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More effort urged to curb youth drug use Education said key to keep abuse from mushrooming, kids going to pot
By AKEMI NAKAMURA Staff writer
The man was 17 when he took speed for the first time, experimenting with a high school friend by inhaling the amphetamine in smoke form.
People talk about their drug problems with staff of the Drug Addiction Rehabilitation Center in Taito Ward, Tokyo, during a meeting earlier this month.
Little did he know that event would lead the way to prolonged drug abuse.
Now 21, he has experienced a wide range of narcotics, including Ecstasy, marijuana, magic mushrooms and tranquilizers.
"I took Ecstasy for a high when I went to clubs. When I smoked marijuana, it seemed everything I ate tasted good, and it sometimes made me fall into a trance," he recalled, adding that he took tranquilizers regularly over the past year.
His euphoria ended abruptly in early August, when he was busted for possessing and growing cannabis at home -- a violation of the Cannabis Control Law.
After receiving a suspended 18-month prison term, the man started attending meetings of a self-help group for addicts in Tokyo earlier this month and is now in Hokkaido undergoing a three-month rehabilitation program.
"I'd never seen myself as a drug addict. I still wonder if I really need this rehabilitation," he said, explaining that his mother told him to either enroll in the program or move away from home.
Authorities here claim they have been largely successful in curbing the spread of illegal drugs compared with North America and Europe, and they credit in part Japan's strict narcotics laws.
But drug use nonetheless has emerged as a serious problem involving the nation's youth, as highlighted by a string of recent arrests of high school students possessing illegal drugs, especially marijuana and Ecstasy, or methylene-dioxy methamphetamine (MDMA).
A 16-year-old nonstudent and a Tokyo high school boy who sold Ecstasy to a girl at his school were arrested in January for allegedly violating the Poisonous and Deleterious Substances Control Law.
In Saitama Prefecture, about 20 high school students were arrested or otherwise taken into custody in July for either allegedly possessing marijuana or committing several thefts and burglaries to support their drug use.
According to the Health, Labor and Welfare Ministry, 191 minors were charged with marijuana violations in 2003, up 50.4 percent from 1999. Ecstasy busts rose to 43 in the first half of this year, although only seven minors were held in all of 2002, when the ministry first released arrest figures.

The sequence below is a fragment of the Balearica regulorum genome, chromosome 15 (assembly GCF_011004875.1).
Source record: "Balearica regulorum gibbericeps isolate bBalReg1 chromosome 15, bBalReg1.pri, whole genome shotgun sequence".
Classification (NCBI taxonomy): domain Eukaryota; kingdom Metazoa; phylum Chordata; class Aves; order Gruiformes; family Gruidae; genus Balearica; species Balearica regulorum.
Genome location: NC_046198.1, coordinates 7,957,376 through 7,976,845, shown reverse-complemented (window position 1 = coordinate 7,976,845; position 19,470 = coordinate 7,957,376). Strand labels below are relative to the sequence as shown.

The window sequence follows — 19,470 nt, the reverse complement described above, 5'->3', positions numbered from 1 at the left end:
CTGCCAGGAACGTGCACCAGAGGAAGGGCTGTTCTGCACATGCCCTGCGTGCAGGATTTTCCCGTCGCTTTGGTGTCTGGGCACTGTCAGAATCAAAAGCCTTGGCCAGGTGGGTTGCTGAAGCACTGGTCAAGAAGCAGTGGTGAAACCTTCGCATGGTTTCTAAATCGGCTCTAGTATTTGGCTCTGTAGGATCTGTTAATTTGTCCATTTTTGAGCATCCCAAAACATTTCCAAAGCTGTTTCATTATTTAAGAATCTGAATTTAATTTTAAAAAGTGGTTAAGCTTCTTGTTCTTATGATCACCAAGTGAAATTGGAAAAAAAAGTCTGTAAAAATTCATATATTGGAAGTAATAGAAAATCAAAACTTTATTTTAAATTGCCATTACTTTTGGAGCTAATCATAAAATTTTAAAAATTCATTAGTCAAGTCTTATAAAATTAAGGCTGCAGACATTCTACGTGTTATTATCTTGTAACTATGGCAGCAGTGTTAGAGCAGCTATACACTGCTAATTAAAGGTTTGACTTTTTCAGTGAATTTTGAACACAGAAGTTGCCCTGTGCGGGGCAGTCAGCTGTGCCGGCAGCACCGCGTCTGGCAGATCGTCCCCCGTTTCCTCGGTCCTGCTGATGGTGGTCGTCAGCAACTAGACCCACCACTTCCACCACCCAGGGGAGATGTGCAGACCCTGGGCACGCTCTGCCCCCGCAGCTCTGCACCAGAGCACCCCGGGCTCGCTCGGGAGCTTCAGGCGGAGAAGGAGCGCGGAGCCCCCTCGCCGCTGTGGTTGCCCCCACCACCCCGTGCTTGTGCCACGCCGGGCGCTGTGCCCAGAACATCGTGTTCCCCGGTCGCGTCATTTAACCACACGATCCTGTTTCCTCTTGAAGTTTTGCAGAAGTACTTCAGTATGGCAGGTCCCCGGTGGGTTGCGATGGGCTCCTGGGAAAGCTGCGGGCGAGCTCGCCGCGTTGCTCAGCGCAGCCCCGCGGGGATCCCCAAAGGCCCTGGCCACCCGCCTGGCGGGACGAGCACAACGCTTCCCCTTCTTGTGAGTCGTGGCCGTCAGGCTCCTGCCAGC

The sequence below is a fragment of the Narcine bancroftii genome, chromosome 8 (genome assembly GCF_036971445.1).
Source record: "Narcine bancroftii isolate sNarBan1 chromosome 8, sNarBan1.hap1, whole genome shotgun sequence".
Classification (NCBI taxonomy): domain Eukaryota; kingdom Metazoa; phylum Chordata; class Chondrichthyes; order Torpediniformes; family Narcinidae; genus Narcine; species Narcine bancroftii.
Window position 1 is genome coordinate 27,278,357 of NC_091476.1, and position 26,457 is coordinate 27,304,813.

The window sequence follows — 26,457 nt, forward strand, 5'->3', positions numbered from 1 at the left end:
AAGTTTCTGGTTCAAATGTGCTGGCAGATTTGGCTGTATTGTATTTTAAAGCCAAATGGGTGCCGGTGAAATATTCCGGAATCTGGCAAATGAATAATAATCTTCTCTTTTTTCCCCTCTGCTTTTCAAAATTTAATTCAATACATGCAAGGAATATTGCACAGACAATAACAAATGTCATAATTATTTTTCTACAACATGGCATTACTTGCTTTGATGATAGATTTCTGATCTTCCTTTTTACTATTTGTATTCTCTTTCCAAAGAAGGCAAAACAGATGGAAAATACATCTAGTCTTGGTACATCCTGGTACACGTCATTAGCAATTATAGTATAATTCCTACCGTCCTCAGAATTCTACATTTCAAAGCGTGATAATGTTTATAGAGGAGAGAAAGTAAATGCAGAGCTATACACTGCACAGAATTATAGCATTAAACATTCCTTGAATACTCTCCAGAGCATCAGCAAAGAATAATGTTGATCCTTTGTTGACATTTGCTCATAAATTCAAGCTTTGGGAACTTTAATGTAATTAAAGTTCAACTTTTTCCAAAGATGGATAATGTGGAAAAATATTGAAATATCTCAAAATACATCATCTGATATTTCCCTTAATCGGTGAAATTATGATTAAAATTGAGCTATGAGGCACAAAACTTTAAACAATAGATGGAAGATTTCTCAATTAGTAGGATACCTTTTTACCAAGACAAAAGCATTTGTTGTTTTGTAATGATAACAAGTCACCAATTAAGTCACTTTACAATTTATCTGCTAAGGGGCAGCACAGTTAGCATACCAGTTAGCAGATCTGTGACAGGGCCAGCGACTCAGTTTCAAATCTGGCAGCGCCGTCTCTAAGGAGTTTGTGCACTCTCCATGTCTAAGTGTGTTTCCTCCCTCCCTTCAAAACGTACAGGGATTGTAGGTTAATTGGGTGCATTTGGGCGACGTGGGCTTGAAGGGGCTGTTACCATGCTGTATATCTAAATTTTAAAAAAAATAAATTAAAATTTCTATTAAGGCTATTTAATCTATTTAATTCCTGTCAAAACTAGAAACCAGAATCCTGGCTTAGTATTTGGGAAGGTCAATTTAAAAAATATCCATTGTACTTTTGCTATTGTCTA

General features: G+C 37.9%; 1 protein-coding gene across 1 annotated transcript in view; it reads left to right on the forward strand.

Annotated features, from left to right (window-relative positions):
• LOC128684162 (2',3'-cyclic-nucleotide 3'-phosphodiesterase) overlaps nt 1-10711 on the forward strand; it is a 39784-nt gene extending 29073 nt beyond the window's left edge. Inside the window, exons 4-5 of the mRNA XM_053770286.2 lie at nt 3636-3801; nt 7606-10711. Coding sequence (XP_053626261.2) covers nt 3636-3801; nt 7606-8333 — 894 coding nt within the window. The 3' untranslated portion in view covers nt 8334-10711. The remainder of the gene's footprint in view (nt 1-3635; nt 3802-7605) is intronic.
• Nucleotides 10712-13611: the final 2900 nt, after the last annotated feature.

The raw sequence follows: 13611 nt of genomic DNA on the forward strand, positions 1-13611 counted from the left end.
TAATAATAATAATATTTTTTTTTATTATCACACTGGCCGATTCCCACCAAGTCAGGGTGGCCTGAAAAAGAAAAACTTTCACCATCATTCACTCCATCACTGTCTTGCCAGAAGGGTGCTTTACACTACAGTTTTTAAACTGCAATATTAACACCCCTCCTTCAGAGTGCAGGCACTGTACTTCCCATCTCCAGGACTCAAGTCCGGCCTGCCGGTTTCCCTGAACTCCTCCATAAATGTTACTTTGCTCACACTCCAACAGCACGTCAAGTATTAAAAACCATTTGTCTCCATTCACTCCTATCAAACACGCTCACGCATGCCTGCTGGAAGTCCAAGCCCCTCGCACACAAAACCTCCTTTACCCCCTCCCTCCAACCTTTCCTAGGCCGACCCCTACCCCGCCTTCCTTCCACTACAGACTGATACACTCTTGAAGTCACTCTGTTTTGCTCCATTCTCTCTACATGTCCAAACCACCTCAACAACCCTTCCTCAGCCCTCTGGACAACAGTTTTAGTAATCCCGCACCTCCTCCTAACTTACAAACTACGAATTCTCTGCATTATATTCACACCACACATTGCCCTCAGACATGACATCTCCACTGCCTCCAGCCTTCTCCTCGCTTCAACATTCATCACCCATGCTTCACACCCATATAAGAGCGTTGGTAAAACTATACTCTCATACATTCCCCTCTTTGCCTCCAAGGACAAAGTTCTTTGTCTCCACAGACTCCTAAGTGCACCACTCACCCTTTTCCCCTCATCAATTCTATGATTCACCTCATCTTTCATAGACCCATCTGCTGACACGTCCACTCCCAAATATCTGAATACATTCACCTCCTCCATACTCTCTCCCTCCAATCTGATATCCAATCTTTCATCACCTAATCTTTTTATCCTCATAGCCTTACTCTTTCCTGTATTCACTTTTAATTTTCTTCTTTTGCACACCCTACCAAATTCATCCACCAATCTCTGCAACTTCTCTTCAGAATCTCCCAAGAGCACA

Experts believe these figures are just the tip of the iceberg.
Authorities and communities need to come up with measures to curb drug use because young people are expected to come increasingly into contact with narcotics, said lawyer Sakae Komori, who has handled numerous drug-related cases.
"Young people can buy illegal drugs more easily these days from dealers via the Internet or on the streets" in urban hangouts like Tokyo's Shibuya district, he said. "They may fear becoming overwhelmed by narcotics . . . but may view taking drugs (in low quantities) as a dare just like shoplifting."
Some young people even take the colorful Ecstasy tablets, which started spreading in Japan several years ago, because it's a fad, Komori said. They also tend to believe biased or mistaken views on marijuana, including that smoking pot is harmless, he added.
They may think drugs are not as harmful as Japanese authorities say, because some countries in North America and Europe have tolerant policies toward so-called soft drugs, like marijuana, Komori said.
Naoyuki Nishimura, a psychiatrist in Okinawa who has long worked on drug addiction, said marijuana and Ecstasy, regardless of how often they are ingested, can cause more serious damage to minors than adults.
"Using chemical stimulants like Ecstasy damages the brain, although we can't see" the actual effects, he said. "It's especially harmful to adolescents' brain development."
Nishimura said smoking marijuana can also lead people to try more potent drugs, and some pot smokers may be exposed to noncannabis substances without knowing it, because marijuana may sometimes be laced with stimulants, including heroin and amphetamines, to induce stronger effects.
According to experts, most young people who take illegal drugs do not experience serious health or social problems, including addiction.
But drug use can still destroy lives and hurt families.
A 33-year-old Tokyo carpenter said his wife and daughter left him about two years ago because he could not quit amphetamines, a habit he started at age 17 or 18.
"I stopped using drugs for two or three years after I got married because I made a promise to my wife," he said. "But I started taking drugs again when she was away from home for childbirth, and I became addicted again." He claims he has now been clean for 19 months.
Komori said the key to combating illegal drug use is to better educate youths, including providing them with accurate information about the effects and risks of various kinds of drugs, including alcohol and tobacco.
"Trying to scare young people off drugs (with exaggerated messages) does not work" because young people can easily turn to the Internet to find out whether information they have been given is accurate, he said.
Tsuneo Kondo, a representative of the Drug Addiction Rehabilitation Center, a self-help group in Taito Ward, Tokyo, said communities should build networks of public and private organizations to offer support to young people with drug problems.
"Adolescents feel the need to sort out various emotions, and some may turn to drugs," he said. "So when they face a drug problem, adults in the community need to be there with special skills and knowledge to help them."